Giant Aneurysm of the Right Coronary Artery Compressing the Right Heart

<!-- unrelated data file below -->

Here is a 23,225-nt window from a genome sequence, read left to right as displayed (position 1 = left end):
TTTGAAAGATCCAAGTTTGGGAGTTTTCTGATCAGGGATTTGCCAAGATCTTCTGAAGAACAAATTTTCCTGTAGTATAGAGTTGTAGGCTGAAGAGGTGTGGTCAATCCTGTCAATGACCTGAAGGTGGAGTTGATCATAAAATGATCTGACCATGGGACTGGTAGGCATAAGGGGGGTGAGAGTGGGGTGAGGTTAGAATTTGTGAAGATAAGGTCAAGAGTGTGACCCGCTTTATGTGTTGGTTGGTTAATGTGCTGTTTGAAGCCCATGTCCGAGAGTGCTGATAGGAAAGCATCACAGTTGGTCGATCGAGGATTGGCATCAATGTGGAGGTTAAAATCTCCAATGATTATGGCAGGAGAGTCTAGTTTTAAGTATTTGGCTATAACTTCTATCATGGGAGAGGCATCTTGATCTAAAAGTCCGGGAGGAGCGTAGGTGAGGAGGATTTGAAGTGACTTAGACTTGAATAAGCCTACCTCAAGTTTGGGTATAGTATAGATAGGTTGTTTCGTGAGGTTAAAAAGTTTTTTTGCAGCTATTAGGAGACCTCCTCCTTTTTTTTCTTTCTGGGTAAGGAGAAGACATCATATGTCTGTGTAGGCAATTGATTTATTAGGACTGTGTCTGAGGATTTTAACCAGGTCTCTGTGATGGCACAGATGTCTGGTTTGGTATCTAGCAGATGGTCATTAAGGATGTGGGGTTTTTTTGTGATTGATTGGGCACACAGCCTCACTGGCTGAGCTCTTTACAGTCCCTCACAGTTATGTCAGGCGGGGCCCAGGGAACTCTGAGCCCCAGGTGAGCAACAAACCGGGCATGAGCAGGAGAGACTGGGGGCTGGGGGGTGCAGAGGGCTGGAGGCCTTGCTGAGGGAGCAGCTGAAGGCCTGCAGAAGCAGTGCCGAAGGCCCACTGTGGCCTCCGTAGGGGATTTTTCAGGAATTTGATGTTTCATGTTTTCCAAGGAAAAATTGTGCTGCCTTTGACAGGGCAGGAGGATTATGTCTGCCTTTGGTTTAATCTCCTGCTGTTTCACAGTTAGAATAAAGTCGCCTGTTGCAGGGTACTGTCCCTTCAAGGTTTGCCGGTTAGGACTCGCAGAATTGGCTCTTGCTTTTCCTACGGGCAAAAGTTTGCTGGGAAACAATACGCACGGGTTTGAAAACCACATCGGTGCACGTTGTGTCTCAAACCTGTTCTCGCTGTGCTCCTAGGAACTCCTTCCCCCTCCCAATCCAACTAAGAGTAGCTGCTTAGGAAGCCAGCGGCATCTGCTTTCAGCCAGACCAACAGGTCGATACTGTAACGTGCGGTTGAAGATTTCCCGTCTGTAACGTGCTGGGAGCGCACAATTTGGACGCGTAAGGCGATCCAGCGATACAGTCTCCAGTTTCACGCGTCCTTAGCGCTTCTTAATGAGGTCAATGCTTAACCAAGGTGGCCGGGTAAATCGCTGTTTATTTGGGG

A 45-year-old woman with a 5-year history of treated essential hypertension presented with a 2-month history of exertional dyspnea and a 2-week history of intermittent palpitations. Two weeks earlier, she presented to the emergency department of another hospital with palpitations, but these had terminated on arrival. She was told her ECG displayed “low voltages.” During the next 2 weeks, she became increasingly dyspneic, feeling short of breath most of the time. She had a sensation of fullness in the chest, frequent palpitations, and ankle edema, so she was referred to a cardiologist. An echocardiogram revealed the presence of a large blood-filled sac markedly compressing the right heart (Figure 1A through 1C). A CT scan of the thorax confirmed the presence of this sac, which measured 9.6 cm maximum diameter (Figure 2). A differential diagnosis of a sinus of Valsalva aneurysm, a giant right coronary artery aneurysm, or a pseudoaneurysm of the aortic sinus was made. She was referred for surgery because of the severity of her right heart compression and the possibility of rupture of the blood-filled sac. Surgical exploration confirmed that the sac was a true right coronary artery aneurysm, communicating proximally with the right coronary artery ostium and distally with the distal right coronary artery (Figure 3). The right coronary artery was ligated proximally, the aneurysm was excised, and a saphenous vein conduit grafted to the distal vessel. Postoperatively, the patient complained of excessive fatigue and occasional swelling of the ankles. Echocardiography revealed mildly impaired right ventricular function with moderate tricuspid regurgitation. Cardiac catheterization confirmed these findings, but because the right atrial pressure remained low (V wave is 8 mm Hg), we elected to continue with medical management initially.